Ask a toad what beauty is, the to kalon? He will answer you that it is his toad wife with two great round eyes issuing from her little head, a wide, flat mouth, a yellow belly, a brown back. Interrogate a Guinea negro, for him beauty is a black oily skin, deep-set eyes, a flat nose. Interrogate the devil; he will tell you that beauty is a pair of horns, four claws and a tail. Consult, lastly, the philosophers, they will answer you with gibberish: they have to have something conforming to the arch-type of beauty in essence, to the to kalon.
One day I was at a tragedy near by a philosopher. “How beautiful that is!” he said.
“What do you find beautiful there?” I asked.
“It is beautiful,” he answered, “because the author has reached his goal.”
The following day he took some medicine which did him good. “The medicine has reached its goal,” I said to him. “What a beautiful medicine! ” He grasped that one cannot say a medicine is beautiful, and that to give the name of “beauty” to something, the thing must cause you to admire it and give you pleasure. He agreed that the tragedy had inspired these sentiments in him, and that there was the to kalon, beauty.
We journeyed to England: the same piece, perfectly translated, was played there; it made everybody in the audience yawn. “Ho, ho!” he said, “the to kalon is not the same for the English and the French.” After much reflection he came to the conclusion that beauty is often very relative, just as what is decent in Japan is indecent in Rome, and what is fashionable in Paris, is not fashionable in Pekin; and he saved himself the trouble of composing a long treatise on beauty.
There are actions which the whole world finds beautiful. Two of Caesar ‘s officers, mortal enemies, send each other a challenge, not as to who shall shed the other’s blood with tierce and quarte behind a thicket as with us, but as to who shall best defend the Roman camp, which the Barbarians are about to attack. One of them, having repulsed the enemy, is near succumbing; the other rushes to his aid, saves his life, and completes the victory.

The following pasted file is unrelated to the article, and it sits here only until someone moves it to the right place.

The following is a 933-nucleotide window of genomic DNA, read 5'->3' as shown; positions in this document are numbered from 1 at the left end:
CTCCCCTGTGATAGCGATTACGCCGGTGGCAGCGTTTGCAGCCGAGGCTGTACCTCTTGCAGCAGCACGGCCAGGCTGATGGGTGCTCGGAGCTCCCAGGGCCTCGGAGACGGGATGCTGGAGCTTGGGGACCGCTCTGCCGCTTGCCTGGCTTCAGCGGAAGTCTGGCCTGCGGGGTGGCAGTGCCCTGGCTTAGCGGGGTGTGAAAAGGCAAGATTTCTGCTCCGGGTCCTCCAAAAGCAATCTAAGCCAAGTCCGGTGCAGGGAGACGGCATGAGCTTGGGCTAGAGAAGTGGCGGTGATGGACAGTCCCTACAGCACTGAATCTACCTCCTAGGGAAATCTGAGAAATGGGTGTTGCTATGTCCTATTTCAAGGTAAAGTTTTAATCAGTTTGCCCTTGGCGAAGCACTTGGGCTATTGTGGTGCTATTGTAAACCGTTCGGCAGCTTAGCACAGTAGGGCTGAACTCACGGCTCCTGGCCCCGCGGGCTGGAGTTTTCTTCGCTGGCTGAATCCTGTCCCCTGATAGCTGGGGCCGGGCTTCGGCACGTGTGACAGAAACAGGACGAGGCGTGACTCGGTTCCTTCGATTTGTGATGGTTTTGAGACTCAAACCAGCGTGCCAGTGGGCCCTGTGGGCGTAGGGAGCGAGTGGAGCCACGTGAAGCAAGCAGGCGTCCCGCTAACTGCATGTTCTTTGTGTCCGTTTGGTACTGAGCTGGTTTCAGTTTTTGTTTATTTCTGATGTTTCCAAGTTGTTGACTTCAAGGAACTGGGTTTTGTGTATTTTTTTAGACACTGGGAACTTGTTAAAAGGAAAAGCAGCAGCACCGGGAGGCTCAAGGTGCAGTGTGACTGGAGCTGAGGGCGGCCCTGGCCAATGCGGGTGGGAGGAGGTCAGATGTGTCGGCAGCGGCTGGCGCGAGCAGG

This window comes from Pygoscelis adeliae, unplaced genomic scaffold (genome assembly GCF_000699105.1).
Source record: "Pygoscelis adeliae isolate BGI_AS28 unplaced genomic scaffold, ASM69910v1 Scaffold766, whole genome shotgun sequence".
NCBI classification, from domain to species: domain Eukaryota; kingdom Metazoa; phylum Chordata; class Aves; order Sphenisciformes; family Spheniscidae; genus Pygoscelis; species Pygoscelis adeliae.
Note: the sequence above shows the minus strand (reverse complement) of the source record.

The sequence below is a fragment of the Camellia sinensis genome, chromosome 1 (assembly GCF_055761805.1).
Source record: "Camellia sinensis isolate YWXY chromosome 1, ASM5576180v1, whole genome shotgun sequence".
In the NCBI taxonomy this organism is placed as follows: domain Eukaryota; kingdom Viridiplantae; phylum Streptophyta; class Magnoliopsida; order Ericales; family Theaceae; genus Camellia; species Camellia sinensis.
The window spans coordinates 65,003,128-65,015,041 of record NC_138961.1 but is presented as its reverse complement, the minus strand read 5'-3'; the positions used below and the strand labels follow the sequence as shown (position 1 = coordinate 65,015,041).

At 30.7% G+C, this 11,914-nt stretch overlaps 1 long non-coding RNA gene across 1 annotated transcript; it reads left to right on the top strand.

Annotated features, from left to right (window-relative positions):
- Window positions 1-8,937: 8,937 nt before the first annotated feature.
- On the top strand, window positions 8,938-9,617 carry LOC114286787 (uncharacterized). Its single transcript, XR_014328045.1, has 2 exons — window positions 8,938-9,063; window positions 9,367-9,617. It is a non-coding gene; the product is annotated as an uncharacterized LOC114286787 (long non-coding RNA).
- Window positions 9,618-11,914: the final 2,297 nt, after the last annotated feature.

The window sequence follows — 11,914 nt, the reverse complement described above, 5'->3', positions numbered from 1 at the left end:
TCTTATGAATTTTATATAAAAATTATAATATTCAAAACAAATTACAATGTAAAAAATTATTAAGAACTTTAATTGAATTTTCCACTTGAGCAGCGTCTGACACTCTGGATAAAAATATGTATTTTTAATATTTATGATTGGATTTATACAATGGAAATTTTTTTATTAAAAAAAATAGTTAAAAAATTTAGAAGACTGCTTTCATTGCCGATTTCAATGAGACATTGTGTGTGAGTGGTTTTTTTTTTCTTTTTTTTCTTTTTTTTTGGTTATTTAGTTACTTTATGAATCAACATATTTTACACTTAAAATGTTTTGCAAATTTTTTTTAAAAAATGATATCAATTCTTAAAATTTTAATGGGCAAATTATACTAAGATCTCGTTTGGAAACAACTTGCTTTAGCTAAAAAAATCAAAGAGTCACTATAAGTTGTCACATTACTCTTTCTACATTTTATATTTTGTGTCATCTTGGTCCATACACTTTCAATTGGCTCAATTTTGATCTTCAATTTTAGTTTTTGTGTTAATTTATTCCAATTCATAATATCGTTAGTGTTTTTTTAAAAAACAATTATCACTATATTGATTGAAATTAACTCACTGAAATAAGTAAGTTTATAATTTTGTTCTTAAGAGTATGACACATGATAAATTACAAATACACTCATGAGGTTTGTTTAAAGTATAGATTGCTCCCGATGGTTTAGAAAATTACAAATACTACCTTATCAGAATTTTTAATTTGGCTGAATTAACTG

A friend sacrifices his life for his friend; a son for his father. . . . The Algonquin, the Frenchman, the Chinaman, will all say that that is very beautiful, that these actions give them pleasure, that they admire them.
They will say as much of the great moral maxims, of Zarathustra’s-“In doubt if an action be just, abstain . . .”; of Confucius’-“Forget injuries, never forget kindnesses.”
The negro with the round eyes and flat nose, who will not give the name of “beauties” to the ladies of our courts, will without hesitation give it to these actions and these maxims. The wicked man even will recognize the beauty of these virtues which he dare not imitate. The beauty which strikes the senses merely, the imagination, and that which is called “intelligence,” is often uncertain therefore. The beauty which speaks to the heart is not that. You will find a host of people who will tell you that they have found nothing beautiful in three-quarters of the Iliad; but nobody will deny that Codrus’ devotion to his people was very beautiful, supposing it to be true.
There are many other reasons which determine me not to write a treatise on beauty.